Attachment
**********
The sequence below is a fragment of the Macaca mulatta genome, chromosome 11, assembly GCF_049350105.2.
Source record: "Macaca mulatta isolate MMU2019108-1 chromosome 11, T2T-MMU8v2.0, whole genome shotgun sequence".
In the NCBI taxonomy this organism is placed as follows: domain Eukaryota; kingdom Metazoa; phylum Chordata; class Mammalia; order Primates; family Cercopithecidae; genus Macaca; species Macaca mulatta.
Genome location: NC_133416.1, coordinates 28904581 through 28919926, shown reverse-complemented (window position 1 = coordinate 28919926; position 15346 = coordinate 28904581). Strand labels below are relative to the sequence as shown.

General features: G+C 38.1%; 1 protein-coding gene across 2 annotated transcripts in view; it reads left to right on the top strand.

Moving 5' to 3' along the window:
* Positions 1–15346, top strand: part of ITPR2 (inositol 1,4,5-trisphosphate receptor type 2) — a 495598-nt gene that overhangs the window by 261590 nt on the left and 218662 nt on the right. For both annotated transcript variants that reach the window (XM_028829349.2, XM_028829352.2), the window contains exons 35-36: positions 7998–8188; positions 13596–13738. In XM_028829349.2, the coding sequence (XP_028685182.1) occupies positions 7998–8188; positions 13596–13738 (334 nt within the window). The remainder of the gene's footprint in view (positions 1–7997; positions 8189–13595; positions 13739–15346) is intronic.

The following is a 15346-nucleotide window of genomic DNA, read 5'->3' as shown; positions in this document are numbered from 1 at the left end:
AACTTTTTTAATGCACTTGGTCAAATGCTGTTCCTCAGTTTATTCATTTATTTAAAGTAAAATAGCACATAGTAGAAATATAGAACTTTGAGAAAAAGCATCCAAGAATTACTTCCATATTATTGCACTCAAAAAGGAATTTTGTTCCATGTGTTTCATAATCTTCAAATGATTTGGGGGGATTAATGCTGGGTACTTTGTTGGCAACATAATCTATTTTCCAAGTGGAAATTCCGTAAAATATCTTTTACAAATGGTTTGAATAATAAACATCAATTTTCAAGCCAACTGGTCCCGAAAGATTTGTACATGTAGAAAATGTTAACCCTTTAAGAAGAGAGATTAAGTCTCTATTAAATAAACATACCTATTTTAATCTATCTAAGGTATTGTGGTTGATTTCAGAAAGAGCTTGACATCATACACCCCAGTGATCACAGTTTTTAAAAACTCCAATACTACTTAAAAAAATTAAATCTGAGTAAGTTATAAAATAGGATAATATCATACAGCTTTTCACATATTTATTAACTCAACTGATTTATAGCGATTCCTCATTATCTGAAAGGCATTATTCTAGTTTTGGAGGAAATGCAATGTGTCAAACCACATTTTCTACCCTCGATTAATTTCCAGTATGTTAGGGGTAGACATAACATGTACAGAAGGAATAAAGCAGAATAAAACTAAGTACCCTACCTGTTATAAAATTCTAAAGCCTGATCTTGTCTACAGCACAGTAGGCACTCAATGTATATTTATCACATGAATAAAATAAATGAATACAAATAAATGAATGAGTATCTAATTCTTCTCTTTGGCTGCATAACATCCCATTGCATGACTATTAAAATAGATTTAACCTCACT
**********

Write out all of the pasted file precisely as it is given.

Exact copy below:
The sequence below is a fragment of the Macaca mulatta genome, chromosome 11, assembly GCF_049350105.2.
Source record: "Macaca mulatta isolate MMU2019108-1 chromosome 11, T2T-MMU8v2.0, whole genome shotgun sequence".
In the NCBI taxonomy this organism is placed as follows: domain Eukaryota; kingdom Metazoa; phylum Chordata; class Mammalia; order Primates; family Cercopithecidae; genus Macaca; species Macaca mulatta.
Genome location: NC_133416.1, coordinates 28904581 through 28919926, shown reverse-complemented (window position 1 = coordinate 28919926; position 15346 = coordinate 28904581). Strand labels below are relative to the sequence as shown.

General features: G+C 38.1%; 1 protein-coding gene across 2 annotated transcripts in view; it reads left to right on the top strand.

Moving 5' to 3' along the window:
* Positions 1–15346, top strand: part of ITPR2 (inositol 1,4,5-trisphosphate receptor type 2) — a 495598-nt gene that overhangs the window by 261590 nt on the left and 218662 nt on the right. For both annotated transcript variants that reach the window (XM_028829349.2, XM_028829352.2), the window contains exons 35-36: positions 7998–8188; positions 13596–13738. In XM_028829349.2, the coding sequence (XP_028685182.1) occupies positions 7998–8188; positions 13596–13738 (334 nt within the window). The remainder of the gene's footprint in view (positions 1–7997; positions 8189–13595; positions 13739–15346) is intronic.

The following is a 15346-nucleotide window of genomic DNA, read 5'->3' as shown; positions in this document are numbered from 1 at the left end:
AACTTTTTTAATGCACTTGGTCAAATGCTGTTCCTCAGTTTATTCATTTATTTAAAGTAAAATAGCACATAGTAGAAATATAGAACTTTGAGAAAAAGCATCCAAGAATTACTTCCATATTATTGCACTCAAAAAGGAATTTTGTTCCATGTGTTTCATAATCTTCAAATGATTTGGGGGGATTAATGCTGGGTACTTTGTTGGCAACATAATCTATTTTCCAAGTGGAAATTCCGTAAAATATCTTTTACAAATGGTTTGAATAATAAACATCAATTTTCAAGCCAACTGGTCCCGAAAGATTTGTACATGTAGAAAATGTTAACCCTTTAAGAAGAGAGATTAAGTCTCTATTAAATAAACATACCTATTTTAATCTATCTAAGGTATTGTGGTTGATTTCAGAAAGAGCTTGACATCATACACCCCAGTGATCACAGTTTTTAAAAACTCCAATACTACTTAAAAAAATTAAATCTGAGTAAGTTATAAAATAGGATAATATCATACAGCTTTTCACATATTTATTAACTCAACTGATTTATAGCGATTCCTCATTATCTGAAAGGCATTATTCTAGTTTTGGAGGAAATGCAATGTGTCAAACCACATTTTCTACCCTCGATTAATTTCCAGTATGTTAGGGGTAGACATAACATGTACAGAAGGAATAAAGCAGAATAAAACTAAGTACCCTACCTGTTATAAAATTCTAAAGCCTGATCTTGTCTACAGCACAGTAGGCACTCAATGTATATTTATCACATGAATAAAATAAATGAATACAAATAAATGAATGAGTATCTAATTCTTCTCTTTGGCTGCATAACATCCCATTGCATGACTATTAAAATAGATTTAACCTCACT